A poorly designed digital storefront has an adverse influence on the consumers' online shopping experience, hence interface issues related to navigation, search, and ordering process must be given special attention (Lohse & Spiller, 1998). Will consumers be able to effortlessly traverse in the virtual store? Will consumers easily and quickly find what they want in the virtual store? These are the two questions relevant to the usability of virtual stores that Web developers must ask themselves. Usability study has being widely used in evaluating the design of websites. It looks at website architecture, navigation, design and layout to predict how easy the website would be for users to navigate and find what they need. Experiences from virtual stores have shown that unusable websites are impeding consumers' performance and satisfaction when shopping online; therefore, usability of storefront is an important determinant of consumer acceptance of virtual stores.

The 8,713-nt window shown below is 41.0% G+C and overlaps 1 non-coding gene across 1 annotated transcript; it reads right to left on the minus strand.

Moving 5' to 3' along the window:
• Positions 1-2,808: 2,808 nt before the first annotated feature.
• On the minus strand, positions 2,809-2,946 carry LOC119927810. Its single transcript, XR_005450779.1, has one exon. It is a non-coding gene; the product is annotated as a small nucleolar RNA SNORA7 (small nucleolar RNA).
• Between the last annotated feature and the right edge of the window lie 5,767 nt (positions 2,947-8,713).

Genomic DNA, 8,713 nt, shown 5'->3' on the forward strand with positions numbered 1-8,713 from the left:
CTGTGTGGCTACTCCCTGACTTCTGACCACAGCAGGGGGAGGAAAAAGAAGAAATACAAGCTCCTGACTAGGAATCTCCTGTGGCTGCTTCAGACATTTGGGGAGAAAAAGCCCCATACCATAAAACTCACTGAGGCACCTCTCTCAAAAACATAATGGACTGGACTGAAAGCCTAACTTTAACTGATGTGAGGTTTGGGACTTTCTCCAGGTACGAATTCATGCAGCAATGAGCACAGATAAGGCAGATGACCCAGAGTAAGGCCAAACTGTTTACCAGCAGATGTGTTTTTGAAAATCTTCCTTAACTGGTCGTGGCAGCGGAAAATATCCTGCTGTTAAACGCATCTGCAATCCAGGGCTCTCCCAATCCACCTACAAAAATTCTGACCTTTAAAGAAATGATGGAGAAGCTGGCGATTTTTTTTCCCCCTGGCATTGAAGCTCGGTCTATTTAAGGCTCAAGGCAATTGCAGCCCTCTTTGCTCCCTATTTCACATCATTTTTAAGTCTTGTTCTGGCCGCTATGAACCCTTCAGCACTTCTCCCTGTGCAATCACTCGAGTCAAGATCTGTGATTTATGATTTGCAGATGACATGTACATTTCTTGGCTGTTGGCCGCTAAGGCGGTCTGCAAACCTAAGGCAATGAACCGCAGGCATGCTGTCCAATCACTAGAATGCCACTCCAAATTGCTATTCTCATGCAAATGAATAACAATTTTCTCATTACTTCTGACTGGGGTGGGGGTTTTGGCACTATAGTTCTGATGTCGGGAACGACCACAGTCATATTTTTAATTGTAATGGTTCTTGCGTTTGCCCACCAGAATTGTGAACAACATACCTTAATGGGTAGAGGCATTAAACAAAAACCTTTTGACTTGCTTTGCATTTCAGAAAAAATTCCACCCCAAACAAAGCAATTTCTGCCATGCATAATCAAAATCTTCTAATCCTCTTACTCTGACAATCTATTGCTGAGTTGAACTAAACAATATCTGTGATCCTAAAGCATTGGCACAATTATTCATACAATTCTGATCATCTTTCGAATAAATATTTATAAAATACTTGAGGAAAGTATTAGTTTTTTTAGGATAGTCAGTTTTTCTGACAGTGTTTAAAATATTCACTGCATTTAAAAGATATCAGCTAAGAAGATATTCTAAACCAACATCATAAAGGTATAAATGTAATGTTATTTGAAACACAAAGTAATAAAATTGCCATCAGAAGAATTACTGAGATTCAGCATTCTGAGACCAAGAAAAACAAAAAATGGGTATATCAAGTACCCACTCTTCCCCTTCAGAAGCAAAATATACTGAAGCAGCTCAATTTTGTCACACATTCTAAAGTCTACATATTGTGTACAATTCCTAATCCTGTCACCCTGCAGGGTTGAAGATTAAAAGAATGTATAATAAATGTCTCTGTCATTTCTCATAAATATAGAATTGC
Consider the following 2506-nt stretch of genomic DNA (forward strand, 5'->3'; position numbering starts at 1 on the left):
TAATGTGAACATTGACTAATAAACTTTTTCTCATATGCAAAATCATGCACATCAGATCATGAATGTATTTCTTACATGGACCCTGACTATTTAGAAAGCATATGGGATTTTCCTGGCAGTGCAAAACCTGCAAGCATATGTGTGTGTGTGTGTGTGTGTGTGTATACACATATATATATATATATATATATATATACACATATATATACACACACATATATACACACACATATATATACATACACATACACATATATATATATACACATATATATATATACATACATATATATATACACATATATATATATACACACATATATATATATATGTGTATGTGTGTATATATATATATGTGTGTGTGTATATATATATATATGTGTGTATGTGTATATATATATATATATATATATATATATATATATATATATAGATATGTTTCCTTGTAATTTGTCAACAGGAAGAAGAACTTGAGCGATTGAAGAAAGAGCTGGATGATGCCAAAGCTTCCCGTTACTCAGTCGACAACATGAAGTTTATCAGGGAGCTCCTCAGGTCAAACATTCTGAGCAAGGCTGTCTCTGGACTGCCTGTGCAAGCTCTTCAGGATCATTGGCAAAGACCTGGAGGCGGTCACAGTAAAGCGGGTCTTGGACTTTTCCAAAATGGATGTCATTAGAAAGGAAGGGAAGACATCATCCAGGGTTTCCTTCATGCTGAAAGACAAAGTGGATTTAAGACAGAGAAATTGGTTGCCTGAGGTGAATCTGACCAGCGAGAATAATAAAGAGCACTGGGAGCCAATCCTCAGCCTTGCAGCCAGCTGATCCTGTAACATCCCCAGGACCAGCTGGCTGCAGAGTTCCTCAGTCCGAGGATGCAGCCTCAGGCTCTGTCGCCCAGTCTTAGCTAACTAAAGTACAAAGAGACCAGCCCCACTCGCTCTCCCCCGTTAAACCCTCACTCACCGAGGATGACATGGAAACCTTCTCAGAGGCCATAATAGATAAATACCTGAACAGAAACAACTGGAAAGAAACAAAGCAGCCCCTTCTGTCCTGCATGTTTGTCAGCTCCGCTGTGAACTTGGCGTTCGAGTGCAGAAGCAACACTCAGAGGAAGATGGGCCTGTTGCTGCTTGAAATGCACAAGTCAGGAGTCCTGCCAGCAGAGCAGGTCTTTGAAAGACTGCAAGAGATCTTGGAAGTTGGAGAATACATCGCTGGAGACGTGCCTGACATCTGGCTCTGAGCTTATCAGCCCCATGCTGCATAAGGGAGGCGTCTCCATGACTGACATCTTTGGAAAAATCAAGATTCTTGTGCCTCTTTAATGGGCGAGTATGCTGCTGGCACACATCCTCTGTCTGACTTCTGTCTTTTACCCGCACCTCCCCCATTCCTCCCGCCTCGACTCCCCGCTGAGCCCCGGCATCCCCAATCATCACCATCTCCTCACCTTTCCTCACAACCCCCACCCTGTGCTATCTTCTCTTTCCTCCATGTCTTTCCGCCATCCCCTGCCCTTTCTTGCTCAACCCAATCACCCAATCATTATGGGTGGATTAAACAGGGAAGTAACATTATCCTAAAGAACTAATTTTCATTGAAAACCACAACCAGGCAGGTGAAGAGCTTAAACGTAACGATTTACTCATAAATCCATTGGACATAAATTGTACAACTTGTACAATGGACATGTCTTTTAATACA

Perceived service quality is a recurring research issue for both marketing and IS disciplines. With virtual stores being both marketing channels and information systems, service quality is crucial to their success. Perceived service quality is defined as the discrepancy between what customers expect and what customers get. High perceived service quality has always been associated with increased customer satisfaction and retention (Woodside & Trappey, 1992). Parasuraman et al. (1988) identified five dimensions which consumers use to evaluate service quality. They are tangibles, reliability, responsiveness, assurance, and empathy. These five dimensions are translated into the virtual store context as follows.